Governor Kate Brown Announces Updates to the County Watch List

News release September 18, 2020, edited to focus on Malheur County.

Governor Kate Brown announced last Friday that Umatilla and Morrow Counties have succeeded in reducing the spread of COVID-19 sufficiently enough to be removed from the County Watch List.

“I want to commend county officials and community members in Umatilla and Morrow Counties for stepping up and working together to reduce the spread of COVID-19,” said Governor Brown. “The progress they have made in curbing community transmission shows that we can reduce the spread of this disease if we all do our part by wearing face coverings, watching our physical distance, washing our hands, staying home when sick, and avoiding large gatherings.”

County Watch List

Counties are placed on the Watch List when COVID-19 is spreading quickly and public health officials cannot trace that spread to specific sources—creating a potentially dangerous dynamic. Specific markers of this rapid community spread include when there is a sporadic case rate of 50 or more per 100,000 people in the last two weeks and the county has had more than five sporadic cases in the last two weeks (sporadic cases are those that cannot be traced to a source; they indicate community spread). Counties remain on the Watch List for a minimum of three weeks and until their sporadic case rates drop below these thresholds.

The County Watch List allows the state to prioritize resources and assistance to counties that are seeing the broadest spread of COVID-19. When a county is placed on the Watch List, the Oregon Health Authority increases monitoring and communication, and deploys additional technical assistance and resources, such as epidemiological support, case investigation, and contact tracing help.

No counties have been added to the Watch List this week.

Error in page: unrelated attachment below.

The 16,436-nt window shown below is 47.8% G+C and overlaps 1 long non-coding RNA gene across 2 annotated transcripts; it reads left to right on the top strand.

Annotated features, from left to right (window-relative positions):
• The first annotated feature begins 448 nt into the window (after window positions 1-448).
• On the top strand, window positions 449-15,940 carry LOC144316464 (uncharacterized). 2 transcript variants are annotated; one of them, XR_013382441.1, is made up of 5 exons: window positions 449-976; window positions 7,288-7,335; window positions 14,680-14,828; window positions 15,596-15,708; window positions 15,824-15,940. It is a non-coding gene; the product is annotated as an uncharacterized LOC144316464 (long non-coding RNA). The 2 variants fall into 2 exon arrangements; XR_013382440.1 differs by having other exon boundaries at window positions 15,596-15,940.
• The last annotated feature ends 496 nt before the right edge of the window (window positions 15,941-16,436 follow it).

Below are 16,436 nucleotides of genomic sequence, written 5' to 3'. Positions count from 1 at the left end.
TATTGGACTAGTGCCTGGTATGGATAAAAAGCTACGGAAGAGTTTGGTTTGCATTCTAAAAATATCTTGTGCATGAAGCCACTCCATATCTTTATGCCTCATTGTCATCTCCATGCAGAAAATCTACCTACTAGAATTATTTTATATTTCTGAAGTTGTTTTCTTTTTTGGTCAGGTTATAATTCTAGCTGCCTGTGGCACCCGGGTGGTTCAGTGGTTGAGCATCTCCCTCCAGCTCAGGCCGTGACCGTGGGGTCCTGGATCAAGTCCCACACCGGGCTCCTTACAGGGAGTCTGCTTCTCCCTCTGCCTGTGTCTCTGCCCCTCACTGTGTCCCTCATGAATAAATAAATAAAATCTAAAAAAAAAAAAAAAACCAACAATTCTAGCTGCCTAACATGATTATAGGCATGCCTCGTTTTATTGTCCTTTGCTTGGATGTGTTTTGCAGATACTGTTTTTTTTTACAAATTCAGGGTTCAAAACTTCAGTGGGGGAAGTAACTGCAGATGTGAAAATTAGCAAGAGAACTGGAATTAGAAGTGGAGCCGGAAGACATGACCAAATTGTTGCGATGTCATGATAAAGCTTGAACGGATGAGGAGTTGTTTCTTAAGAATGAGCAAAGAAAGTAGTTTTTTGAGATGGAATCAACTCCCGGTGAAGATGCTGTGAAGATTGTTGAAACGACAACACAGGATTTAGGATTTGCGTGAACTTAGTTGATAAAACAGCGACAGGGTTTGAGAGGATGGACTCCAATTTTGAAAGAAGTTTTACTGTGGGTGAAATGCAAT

Malheur County

Malheur County remains on the County Watch List. While county officials and community members have been working hard to stem the spread of COVID-19, Malheur County faces particular challenges, including the county’s proximity to Idaho and the amount of travel back and forth across the state border. Idaho continues to have some of the highest rates of COVID-19 infections in the country, and the communities across the border from Malheur County are among the hardest hit by the virus. Bringing infection rates down in Malheur County will require state and local officials across the border to do their part as well.

The Oregon Health Authority continues to monitor the COVID-19 spread in Malheur County and remains in close communication with county officials. OHA will continue to monitor the spread of COVID-19 throughout the state, and stands ready to work with counties should any concerns arise. As noted in this week’s Weekly Report from OHA, new cases of COVID-19 declined in the last week, as did the state’s positivity rate––however the number of Oregonians tested also declined due to disruptions and delays caused by active wildfires.

Governor Brown added, “COVID-19 is still very much with us, and, together, all of us play a part in helping keep our friends, families, and neighbors safe and healthy. With cold and flu season approaching, it’s also a great time to get your flu shot, to help make sure our frontline health care workers have the bed capacity and resources they need to continue treating COVID-19 patients.”

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